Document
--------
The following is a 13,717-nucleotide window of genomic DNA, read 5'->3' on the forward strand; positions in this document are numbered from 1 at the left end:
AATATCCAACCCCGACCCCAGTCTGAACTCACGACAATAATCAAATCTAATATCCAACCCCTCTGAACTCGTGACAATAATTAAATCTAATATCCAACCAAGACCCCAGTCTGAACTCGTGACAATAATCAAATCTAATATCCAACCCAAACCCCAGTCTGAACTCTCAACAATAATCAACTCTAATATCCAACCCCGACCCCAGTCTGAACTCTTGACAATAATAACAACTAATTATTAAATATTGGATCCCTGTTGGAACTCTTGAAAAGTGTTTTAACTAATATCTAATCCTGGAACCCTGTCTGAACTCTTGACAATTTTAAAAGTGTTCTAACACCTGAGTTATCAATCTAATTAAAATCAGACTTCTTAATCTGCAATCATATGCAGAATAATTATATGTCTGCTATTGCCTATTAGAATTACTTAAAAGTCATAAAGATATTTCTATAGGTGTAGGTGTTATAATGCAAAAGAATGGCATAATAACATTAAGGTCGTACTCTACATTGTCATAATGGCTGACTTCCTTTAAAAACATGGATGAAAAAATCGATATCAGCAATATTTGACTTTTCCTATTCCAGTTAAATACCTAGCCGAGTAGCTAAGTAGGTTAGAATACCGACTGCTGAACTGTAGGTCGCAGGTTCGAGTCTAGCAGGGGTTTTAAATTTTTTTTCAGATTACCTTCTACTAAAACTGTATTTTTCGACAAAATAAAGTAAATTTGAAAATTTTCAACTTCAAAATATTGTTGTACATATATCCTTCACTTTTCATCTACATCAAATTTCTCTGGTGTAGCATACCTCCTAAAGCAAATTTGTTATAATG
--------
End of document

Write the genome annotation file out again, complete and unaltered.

The following is a 13,717-nucleotide window of genomic DNA, read 5'->3' on the forward strand; positions in this document are numbered from 1 at the left end:
AATATCCAACCCCGACCCCAGTCTGAACTCACGACAATAATCAAATCTAATATCCAACCCCTCTGAACTCGTGACAATAATTAAATCTAATATCCAACCAAGACCCCAGTCTGAACTCGTGACAATAATCAAATCTAATATCCAACCCAAACCCCAGTCTGAACTCTCAACAATAATCAACTCTAATATCCAACCCCGACCCCAGTCTGAACTCTTGACAATAATAACAACTAATTATTAAATATTGGATCCCTGTTGGAACTCTTGAAAAGTGTTTTAACTAATATCTAATCCTGGAACCCTGTCTGAACTCTTGACAATTTTAAAAGTGTTCTAACACCTGAGTTATCAATCTAATTAAAATCAGACTTCTTAATCTGCAATCATATGCAGAATAATTATATGTCTGCTATTGCCTATTAGAATTACTTAAAAGTCATAAAGATATTTCTATAGGTGTAGGTGTTATAATGCAAAAGAATGGCATAATAACATTAAGGTCGTACTCTACATTGTCATAATGGCTGACTTCCTTTAAAAACATGGATGAAAAAATCGATATCAGCAATATTTGACTTTTCCTATTCCAGTTAAATACCTAGCCGAGTAGCTAAGTAGGTTAGAATACCGACTGCTGAACTGTAGGTCGCAGGTTCGAGTCTAGCAGGGGTTTTAAATTTTTTTTCAGATTACCTTCTACTAAAACTGTATTTTTCGACAAAATAAAGTAAATTTGAAAATTTTCAACTTCAAAATATTGTTGTACATATATCCTTCACTTTTCATCTACATCAAATTTCTCTGGTGTAGCATACCTCCTAAAGCAAATTTGTTATAATG